When you picture a quarantine tank for receiving and conditioning marine aquarium fish, images of a scuzzy, bare bones glass tank with salt creep all over probably come to mind first. Indeed, aquarists have treated quarantine tanks as a “necessary medicine” that you should do in order to avoid ich and disease in the primary aquarium.
But we’re here to tell you that quarantine tanks can be a very special place for receiving new fish, a sanctuary where you and your fish can get acquainted and where very unique observations can be made. Contrary to popular opinion, we really enjoy having new fish in quarantine tanks, where the personality and behavior of the fish can be assessed outside of a busy final displays in which the fish are destined to go.
We recently donated our previous 5 year old quarantine tank to a good cause and found ourselves in need of a new one in a hurry to receive the 2014 Fish of the Year, the Rainbow Basslet. It’s great to have a lot of aquarium devices and accessories on hand but we never imagined we’d build a nice small quarantine tank on the fly, which also looked really great sitting right on the kitchen bar.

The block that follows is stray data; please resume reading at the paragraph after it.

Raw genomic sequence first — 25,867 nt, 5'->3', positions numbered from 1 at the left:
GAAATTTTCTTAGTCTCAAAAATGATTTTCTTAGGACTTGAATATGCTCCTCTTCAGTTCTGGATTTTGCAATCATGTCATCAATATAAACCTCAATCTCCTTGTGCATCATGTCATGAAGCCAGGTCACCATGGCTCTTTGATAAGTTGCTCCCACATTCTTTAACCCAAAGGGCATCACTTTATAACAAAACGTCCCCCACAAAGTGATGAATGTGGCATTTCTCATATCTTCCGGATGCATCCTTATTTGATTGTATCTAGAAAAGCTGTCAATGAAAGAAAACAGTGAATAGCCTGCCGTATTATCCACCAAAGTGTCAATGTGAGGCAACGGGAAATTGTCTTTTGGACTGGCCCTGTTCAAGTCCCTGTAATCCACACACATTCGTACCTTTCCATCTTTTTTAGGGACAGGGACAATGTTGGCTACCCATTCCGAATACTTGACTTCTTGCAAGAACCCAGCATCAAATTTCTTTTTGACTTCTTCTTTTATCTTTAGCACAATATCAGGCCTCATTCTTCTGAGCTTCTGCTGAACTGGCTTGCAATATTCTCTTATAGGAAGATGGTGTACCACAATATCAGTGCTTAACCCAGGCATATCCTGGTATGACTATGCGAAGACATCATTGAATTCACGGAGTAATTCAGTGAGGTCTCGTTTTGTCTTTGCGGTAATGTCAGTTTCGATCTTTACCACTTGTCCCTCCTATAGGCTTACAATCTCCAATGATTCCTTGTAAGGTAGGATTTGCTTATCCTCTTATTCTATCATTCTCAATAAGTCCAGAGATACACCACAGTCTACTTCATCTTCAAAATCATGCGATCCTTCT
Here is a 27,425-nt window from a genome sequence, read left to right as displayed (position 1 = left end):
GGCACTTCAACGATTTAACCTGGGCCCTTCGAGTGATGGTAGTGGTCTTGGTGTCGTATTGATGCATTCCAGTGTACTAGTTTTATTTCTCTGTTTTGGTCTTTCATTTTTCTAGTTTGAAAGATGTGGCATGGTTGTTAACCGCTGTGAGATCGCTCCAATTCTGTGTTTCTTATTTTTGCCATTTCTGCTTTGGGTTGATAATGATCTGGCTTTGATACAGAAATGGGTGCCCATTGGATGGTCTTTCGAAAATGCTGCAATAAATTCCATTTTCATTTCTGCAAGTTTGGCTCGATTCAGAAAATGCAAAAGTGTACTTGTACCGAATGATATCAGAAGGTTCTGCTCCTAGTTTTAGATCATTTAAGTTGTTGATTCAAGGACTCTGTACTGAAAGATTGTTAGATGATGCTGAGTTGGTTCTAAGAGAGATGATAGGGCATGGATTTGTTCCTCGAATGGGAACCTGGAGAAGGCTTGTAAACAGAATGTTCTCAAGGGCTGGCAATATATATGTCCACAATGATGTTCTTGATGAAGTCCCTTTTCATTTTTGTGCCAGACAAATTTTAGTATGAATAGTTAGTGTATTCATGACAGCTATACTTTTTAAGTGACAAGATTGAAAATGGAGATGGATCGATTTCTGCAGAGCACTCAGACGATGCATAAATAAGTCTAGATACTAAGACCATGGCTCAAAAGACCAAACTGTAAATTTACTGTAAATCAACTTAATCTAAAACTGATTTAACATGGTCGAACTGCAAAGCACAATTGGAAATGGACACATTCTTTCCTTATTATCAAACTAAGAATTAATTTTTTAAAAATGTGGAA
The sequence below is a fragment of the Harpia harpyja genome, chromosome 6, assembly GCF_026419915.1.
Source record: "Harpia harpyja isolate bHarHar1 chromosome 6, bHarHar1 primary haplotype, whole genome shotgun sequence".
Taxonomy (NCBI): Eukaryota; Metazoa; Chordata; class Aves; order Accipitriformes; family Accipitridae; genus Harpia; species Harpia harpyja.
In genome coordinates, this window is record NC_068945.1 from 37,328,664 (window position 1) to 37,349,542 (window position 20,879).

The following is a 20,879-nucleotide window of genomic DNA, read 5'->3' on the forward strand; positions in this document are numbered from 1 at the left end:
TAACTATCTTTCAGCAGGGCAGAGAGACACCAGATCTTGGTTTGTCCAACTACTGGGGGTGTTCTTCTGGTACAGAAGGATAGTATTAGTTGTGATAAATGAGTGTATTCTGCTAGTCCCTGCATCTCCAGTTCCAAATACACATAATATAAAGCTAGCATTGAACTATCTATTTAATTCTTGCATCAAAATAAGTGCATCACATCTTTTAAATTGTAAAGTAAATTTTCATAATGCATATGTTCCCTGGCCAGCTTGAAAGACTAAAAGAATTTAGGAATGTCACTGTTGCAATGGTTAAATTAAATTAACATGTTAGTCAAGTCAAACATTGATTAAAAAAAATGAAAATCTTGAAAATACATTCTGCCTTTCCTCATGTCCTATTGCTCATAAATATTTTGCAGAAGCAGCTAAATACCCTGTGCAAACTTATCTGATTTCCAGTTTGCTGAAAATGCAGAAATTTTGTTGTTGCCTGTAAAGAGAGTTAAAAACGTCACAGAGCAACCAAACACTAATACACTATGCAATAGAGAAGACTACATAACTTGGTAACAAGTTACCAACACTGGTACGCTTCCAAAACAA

In addition to being able to condition and quarantine our new beloved reef fish and ensure it was healthy and disease free, the simple quarantine tank turned out to be a fascinating display on its own. In this small attractive quarantine tank we were able to feed our rainbow basslet, to watch its very inquisitive non-basslet-like behavior and to take lots and lots of great pictures and videos.
Stop treating the quarantine aquarium like something you have to do, and start thinking of it as something to enjoy and look forward to. We know you’re excited to get your fish in its final destination but take some time out to enjoy the individual fish on its own for a few weeks, because this is the best way to ensure that you will enjoy it in the main display tank for years.